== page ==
The AG noted that a 'dynamic' interpretation, such as that put forward by Constantin Film Verleih, was also not appropriate in this case because Article 8(3) of the Enforcement Directive expressly provided for the possibility for Member States to address the issue by granting rightsholders' 'rights to receive fuller information'. Therefore, it was not necessary to adopt the claimant's 'dynamic' interpretation to bring it up to date with 'new behaviour on the internet….since Member States have the power to adopt additional measures targeting that behaviour'.
It may seem sensible and obvious to some that the AG reached the conclusion that he did but in a world where technology is moving at such a fast pace, it may well be necessary to adopt a more 'dynamic' interpretation of EU law in order to keep up with these technological advances.
It is hard to see how, however, the CJEU will be able to divert that much from the AG advice based on some of his reasoning, but it will be interesting to see whether there will be a more in depth analysis of whether the term 'address' could be stretched to include email and IP addresses in view of the way we live today in such a digital environment. The argument that the everyday French dictionary definition of 'adresse' refers to a physical place only where you can reach someone surely leaves room for further analysis – especially in this rather virtual world we now find ourselves living in. As people use 'DX boxes' as an alternative address where people can reach them, is an email address or an IP address perhaps just a modern-day equivalent?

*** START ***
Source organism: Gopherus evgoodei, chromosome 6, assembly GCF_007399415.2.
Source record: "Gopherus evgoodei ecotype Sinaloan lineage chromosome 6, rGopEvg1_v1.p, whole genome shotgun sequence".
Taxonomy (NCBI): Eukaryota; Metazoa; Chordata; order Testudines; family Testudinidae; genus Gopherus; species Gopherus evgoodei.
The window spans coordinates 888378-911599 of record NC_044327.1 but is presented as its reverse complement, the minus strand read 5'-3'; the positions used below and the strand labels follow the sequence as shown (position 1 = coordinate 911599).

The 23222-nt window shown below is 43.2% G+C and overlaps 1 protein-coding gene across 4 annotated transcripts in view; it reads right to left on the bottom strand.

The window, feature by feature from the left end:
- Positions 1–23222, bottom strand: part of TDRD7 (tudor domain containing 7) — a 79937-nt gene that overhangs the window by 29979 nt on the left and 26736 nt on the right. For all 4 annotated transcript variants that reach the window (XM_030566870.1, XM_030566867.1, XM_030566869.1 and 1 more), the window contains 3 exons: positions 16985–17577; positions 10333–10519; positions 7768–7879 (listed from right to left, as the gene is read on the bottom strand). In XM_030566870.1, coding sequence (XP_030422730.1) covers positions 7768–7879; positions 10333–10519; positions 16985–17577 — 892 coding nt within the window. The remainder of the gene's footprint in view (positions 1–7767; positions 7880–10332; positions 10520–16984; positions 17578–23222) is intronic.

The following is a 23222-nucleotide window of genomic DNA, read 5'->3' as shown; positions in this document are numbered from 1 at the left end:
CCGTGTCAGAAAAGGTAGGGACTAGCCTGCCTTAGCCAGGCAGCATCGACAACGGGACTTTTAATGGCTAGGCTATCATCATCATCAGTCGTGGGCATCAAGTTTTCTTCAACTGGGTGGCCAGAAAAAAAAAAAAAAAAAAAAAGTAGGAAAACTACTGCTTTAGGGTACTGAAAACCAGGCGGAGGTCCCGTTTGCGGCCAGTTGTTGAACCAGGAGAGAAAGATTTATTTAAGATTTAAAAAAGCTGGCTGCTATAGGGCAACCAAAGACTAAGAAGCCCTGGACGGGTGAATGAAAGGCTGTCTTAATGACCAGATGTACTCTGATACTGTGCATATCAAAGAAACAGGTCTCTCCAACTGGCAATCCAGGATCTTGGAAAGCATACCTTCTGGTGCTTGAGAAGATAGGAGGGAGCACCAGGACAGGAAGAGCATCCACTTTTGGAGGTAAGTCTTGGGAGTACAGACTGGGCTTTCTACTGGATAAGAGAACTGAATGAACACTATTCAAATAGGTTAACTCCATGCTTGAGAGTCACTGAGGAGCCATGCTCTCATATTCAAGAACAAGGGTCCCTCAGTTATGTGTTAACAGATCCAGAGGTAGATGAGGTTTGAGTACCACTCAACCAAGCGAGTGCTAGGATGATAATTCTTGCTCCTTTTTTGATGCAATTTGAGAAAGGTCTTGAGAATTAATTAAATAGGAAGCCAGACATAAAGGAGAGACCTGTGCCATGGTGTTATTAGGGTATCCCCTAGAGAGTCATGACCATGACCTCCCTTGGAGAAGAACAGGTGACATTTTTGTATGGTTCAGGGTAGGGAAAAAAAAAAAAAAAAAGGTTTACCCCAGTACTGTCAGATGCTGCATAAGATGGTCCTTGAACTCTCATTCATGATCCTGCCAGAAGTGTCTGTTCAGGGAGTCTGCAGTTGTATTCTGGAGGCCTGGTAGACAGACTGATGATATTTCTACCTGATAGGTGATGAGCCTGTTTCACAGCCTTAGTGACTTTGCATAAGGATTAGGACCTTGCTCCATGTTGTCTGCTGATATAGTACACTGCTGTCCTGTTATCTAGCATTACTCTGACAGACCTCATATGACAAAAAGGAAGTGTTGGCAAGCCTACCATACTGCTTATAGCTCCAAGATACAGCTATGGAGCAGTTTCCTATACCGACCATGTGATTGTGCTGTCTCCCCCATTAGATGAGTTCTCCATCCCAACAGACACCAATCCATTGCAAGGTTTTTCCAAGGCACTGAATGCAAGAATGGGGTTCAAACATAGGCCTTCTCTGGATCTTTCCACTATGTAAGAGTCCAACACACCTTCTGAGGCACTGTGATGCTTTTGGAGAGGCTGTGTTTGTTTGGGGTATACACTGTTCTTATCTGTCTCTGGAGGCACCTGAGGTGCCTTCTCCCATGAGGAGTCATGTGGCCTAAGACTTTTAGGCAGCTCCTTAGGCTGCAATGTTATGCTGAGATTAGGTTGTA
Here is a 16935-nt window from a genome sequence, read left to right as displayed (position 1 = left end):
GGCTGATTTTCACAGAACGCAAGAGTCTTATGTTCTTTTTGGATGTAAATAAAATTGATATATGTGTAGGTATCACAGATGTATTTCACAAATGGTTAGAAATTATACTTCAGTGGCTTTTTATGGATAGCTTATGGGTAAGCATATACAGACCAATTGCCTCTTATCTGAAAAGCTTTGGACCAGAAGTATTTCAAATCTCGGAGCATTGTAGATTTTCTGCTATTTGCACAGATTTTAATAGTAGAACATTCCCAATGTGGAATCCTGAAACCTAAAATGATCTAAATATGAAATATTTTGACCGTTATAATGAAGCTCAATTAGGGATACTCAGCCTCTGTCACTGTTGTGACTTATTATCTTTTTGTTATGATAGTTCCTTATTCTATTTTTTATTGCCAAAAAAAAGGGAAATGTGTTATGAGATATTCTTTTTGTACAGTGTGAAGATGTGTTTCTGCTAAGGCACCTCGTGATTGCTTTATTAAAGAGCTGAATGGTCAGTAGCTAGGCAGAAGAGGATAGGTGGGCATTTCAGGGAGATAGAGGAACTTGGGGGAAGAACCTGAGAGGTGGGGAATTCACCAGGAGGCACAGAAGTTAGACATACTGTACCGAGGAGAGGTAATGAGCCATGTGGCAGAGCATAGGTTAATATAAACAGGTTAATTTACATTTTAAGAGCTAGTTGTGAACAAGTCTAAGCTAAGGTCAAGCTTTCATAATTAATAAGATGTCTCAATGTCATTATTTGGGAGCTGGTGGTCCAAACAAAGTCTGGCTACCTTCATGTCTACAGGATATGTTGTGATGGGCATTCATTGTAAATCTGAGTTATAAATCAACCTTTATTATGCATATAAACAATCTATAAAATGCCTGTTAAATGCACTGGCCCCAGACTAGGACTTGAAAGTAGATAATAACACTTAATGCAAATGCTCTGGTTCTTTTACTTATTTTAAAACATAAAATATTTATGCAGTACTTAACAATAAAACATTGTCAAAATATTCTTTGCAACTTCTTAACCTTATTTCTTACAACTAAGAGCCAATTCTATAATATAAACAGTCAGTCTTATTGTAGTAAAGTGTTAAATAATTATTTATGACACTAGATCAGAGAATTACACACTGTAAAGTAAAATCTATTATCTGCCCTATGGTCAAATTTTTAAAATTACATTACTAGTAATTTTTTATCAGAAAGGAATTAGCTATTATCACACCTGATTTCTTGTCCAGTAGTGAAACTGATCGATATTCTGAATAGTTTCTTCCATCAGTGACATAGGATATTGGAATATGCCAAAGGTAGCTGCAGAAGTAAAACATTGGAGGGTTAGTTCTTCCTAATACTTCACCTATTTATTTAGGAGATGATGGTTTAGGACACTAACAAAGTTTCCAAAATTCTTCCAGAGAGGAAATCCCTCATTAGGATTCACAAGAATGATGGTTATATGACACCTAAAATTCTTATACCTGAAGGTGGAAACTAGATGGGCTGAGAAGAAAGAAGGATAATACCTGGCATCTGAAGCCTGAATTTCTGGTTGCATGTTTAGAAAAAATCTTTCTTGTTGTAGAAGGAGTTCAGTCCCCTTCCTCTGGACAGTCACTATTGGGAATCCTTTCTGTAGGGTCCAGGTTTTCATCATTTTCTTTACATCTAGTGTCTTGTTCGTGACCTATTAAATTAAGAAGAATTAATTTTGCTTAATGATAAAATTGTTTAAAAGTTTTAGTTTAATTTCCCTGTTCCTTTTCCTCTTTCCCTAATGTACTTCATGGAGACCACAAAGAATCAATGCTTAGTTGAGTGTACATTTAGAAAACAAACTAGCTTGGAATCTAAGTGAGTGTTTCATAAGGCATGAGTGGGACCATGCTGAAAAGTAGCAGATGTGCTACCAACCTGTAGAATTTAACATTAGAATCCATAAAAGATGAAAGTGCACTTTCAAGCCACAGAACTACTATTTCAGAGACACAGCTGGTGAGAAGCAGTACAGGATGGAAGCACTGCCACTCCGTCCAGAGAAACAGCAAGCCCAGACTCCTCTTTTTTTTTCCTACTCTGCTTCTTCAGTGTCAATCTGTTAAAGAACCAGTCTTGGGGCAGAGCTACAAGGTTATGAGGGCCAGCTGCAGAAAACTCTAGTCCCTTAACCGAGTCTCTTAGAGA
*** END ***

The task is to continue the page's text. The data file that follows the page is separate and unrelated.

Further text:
The CJEU will also find itself expanding its portfolio of cases dealing with the interplay between IP rights and fundamental freedoms (cast your minds back to Spiegel Online, Pelham and Funke Medien). This time, it will be a fine balancing act between ensuring the protection of copyright on the one hand (Article 17(2) of the Charter) and the protection of personal data on the other (Article 8 of the Charter).
We look forward to reporting back on this case when the final CJEU ruling is published.